Sunday, April 23, 2006
Defending Ann Coulter
I guess, to judge by some of the replies I've received, I'm never supposed to say anything about my preference for Ann Coulter lest I offend the sensitivies of any political liberals in my parish. I suppose that would apply to anything I might say about Rush Limbaugh, or Wladyslaw Plysczcnsky, or Charles Krauthammer, or Peggy Noonan, etc. In fact, but this standard I can't say anything political at all. Nor should I have the radio on when parishioners walk in my room. Why do I get the feeling that this would force me to think that I must have sensitivity training in order to be an effective pastor? Granted, the pulpit is no place for political speeches, nor is the catechetical classroom. But here? Anywhere? Why must I be muzzled by people who allege that it is improper for me, a pastor, to let my political views be known?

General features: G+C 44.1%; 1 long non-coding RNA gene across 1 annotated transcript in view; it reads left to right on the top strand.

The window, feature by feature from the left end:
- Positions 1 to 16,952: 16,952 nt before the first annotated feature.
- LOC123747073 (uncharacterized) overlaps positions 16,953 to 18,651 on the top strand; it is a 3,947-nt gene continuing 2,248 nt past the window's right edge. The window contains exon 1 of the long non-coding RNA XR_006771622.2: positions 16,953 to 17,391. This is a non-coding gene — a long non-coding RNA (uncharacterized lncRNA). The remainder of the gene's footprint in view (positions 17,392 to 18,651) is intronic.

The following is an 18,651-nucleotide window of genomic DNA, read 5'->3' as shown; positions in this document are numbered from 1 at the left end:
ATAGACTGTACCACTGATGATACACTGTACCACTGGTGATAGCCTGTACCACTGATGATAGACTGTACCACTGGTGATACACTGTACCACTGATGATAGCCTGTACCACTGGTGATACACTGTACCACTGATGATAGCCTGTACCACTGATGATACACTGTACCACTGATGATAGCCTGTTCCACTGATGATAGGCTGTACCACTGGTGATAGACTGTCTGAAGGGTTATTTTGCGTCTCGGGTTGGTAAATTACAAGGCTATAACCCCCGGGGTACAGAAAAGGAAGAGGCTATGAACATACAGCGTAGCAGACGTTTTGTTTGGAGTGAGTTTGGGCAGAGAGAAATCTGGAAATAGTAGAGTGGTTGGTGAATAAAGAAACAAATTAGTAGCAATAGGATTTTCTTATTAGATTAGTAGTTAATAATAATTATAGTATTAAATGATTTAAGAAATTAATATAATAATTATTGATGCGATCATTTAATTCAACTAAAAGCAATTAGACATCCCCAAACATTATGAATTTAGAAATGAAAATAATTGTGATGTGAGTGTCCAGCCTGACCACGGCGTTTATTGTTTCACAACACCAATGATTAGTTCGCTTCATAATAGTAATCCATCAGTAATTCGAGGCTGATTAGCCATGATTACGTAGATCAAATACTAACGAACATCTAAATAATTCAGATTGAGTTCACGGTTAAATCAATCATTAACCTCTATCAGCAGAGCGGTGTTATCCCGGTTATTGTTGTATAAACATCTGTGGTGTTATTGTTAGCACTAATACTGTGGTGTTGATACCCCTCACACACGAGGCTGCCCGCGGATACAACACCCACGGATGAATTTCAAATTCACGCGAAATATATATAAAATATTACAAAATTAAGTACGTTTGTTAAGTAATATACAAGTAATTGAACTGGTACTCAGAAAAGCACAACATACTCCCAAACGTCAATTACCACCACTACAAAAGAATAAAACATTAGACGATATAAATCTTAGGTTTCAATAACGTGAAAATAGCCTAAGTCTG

It so happens that among my political views are these (ok folks, fire away): First, that liberal democrats tend to feed on class envy, contra the ninth commandment, to gain economic adhererents. The rich, they say, must be taxed more, for the simple reason that they make too much money, and this is somehow immoral. Second, liberal democrats routinely suppose, contra the eighth commandment, they have insight into secret motives of their opponents (such as when they charge that President Bush attacked Iraq only to raise oil revenues for his personal gain). Third, I believe that it is right for me also to defend and speak well of my neighbors when they are publicly belittled. One of my neighbors happens to be Ann Coulter. It is one thing to disagree with her point of view, something to which everyone is entitled, but it is quite another to dismiss her views out of hand merely for ad hominem reasons, and to say that "serious conservatives" don't pay attention to her. Ah, so I wouldn't want to speak about her views too publicly, lest I be seen as a less-than-serious conservative. Is that it? What a crafty ruse that is!
To be sure, I am indeed reticent about ever bringing political speech into the pulpit, as that not the place, but how does this medium--the blog--qualify for the same kind of proscription?